MOTHER’S DAY, is a holiday honoring mothers, celebrated (on various days) in many places around the world. Mothers often receive gifts on this day, gifts that usually run the gamut of flowers, candy, calls from children who live far away, or a trip to the movies or dinner, just to name a few ways that we show our mothers our appreciation of them. Mother’s Day celebrated in America is observed on the second Sunday in the month of May.
In the United States, Mother’s Day is copied from England by social activist Julia Ward Howe after the Civil War with a call to unite women against war. She wrote the Mother’s Day Proclamation in 1870. The Proclamation was tied to Howe’s feminist belief that women had a responsibility to shape their societies at the political level:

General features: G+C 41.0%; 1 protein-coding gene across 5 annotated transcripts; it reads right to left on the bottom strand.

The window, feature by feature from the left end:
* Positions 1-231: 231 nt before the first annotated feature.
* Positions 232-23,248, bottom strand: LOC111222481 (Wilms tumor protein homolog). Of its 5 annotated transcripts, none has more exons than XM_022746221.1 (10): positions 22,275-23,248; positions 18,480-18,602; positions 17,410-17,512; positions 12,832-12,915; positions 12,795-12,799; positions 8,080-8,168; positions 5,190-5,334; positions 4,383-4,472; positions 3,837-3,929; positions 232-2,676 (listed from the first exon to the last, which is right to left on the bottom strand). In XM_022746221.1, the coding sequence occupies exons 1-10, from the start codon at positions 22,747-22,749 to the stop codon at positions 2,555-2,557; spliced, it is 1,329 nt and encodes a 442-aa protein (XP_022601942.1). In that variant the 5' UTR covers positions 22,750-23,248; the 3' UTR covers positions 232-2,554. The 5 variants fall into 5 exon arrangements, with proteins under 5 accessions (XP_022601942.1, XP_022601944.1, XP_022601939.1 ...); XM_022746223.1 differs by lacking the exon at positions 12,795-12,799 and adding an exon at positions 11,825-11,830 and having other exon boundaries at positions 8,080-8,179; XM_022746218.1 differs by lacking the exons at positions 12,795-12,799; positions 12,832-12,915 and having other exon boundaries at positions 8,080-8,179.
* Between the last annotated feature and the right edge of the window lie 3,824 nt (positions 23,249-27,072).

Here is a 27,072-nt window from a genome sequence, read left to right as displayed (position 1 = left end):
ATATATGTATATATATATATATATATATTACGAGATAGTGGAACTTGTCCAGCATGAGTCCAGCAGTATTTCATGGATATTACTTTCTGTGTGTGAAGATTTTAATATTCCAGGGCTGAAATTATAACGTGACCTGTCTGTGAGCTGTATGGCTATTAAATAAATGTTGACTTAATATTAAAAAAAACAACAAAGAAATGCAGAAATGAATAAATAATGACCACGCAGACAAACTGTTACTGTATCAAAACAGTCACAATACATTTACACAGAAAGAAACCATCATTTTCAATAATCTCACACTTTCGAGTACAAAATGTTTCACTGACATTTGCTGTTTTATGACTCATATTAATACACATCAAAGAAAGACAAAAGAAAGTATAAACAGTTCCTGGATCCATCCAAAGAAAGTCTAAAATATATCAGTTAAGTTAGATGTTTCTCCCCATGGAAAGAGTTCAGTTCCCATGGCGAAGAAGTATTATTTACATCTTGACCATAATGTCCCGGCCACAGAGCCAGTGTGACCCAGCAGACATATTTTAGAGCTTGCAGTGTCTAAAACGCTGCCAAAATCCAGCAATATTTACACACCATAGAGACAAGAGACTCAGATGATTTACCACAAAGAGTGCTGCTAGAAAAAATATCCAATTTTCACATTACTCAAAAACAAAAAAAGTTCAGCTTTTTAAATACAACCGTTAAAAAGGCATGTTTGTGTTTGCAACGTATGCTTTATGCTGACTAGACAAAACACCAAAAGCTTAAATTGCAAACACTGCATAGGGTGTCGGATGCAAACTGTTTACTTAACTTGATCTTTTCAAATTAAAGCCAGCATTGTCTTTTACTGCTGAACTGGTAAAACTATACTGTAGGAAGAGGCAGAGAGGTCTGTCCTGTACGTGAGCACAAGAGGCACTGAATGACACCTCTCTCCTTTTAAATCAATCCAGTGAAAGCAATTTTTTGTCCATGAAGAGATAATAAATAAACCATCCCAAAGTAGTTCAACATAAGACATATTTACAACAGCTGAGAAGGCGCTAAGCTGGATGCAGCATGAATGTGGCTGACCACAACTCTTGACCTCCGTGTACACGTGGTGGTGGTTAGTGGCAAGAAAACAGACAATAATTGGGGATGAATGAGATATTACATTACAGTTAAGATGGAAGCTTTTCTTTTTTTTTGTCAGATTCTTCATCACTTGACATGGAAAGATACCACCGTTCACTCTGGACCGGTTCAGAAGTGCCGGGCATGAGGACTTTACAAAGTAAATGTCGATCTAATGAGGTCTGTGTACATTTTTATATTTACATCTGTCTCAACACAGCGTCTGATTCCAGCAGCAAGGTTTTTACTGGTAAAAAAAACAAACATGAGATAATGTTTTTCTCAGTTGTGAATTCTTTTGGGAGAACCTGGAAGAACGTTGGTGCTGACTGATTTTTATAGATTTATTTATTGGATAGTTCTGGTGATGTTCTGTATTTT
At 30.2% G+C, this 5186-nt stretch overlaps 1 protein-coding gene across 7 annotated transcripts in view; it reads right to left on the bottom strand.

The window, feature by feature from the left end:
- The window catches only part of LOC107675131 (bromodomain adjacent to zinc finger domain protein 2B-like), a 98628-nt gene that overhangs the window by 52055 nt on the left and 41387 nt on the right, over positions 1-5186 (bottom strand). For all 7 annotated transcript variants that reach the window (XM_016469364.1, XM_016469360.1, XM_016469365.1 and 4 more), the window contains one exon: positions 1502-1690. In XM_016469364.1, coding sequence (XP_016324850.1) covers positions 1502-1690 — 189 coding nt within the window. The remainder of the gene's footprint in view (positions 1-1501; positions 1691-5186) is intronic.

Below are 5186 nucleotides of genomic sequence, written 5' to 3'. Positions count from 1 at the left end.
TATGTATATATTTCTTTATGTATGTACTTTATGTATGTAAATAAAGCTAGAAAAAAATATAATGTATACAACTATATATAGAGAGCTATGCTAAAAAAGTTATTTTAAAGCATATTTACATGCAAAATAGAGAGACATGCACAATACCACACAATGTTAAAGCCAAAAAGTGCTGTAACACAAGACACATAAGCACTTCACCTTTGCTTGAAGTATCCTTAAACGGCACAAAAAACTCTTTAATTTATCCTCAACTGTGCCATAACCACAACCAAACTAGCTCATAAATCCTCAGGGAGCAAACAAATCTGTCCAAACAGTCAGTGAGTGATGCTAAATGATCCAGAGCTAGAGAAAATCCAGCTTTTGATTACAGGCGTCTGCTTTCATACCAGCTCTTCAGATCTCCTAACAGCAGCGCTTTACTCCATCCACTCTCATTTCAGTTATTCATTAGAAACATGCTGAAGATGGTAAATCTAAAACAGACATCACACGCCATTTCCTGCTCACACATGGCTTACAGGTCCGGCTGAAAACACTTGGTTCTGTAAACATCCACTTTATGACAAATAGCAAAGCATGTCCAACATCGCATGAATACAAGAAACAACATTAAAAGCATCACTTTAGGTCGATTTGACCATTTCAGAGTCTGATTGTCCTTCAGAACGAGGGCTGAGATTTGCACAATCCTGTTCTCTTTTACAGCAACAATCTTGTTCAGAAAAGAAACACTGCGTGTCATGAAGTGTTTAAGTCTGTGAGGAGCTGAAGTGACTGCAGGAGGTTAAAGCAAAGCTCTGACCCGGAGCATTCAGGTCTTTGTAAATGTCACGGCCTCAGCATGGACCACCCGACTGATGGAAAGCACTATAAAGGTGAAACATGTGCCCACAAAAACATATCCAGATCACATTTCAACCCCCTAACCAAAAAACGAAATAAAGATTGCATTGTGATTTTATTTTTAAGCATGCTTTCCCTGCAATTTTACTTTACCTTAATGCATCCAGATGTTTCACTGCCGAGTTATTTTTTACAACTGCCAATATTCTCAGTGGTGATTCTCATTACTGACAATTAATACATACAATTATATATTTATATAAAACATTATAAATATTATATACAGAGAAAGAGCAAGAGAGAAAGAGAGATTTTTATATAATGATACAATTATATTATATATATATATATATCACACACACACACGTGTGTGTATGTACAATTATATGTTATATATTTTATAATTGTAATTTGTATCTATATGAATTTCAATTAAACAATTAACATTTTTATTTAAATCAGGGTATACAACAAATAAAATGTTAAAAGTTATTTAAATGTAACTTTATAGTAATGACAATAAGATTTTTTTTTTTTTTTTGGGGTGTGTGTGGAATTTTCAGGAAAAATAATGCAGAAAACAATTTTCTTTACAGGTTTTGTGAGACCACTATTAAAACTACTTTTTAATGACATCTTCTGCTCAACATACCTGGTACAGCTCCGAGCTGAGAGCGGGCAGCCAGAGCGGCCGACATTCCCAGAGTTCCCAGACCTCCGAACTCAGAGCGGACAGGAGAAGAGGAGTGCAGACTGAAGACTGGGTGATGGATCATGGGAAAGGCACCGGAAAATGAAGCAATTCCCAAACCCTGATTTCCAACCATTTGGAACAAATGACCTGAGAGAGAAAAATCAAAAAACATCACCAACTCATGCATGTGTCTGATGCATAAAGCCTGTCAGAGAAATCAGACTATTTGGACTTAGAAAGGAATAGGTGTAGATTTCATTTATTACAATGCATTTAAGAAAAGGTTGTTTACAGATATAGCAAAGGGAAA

“Arise, then, women of this day!
Arise, all women who have hearts,
Whether our baptism be of water or of tears!
“We will not have great questions decided by irrelevant agencies,
Our husbands will not come to us, reeking with carnage, for caresses and applause.
Our sons shall not be taken from us to unlearn
All that we have been able to teach them of charity, mercy and patience.
We, the women of one country, will be too tender of those of another country
To allow our sons to be trained to injure theirs.”
From the bosom of the devastated Earth a voice goes up with our own.
It says: “Disarm! Disarm! The sword of murder is not the balance of justice.”
Blood does not wipe out dishonor, nor violence indicate possession.
As men have often forsaken the plough and the anvil at the summons of war,
Let women now leave all that may be left of home for a great and earnest day of counsel.
Let them meet first, as women, to bewail and commemorate the dead.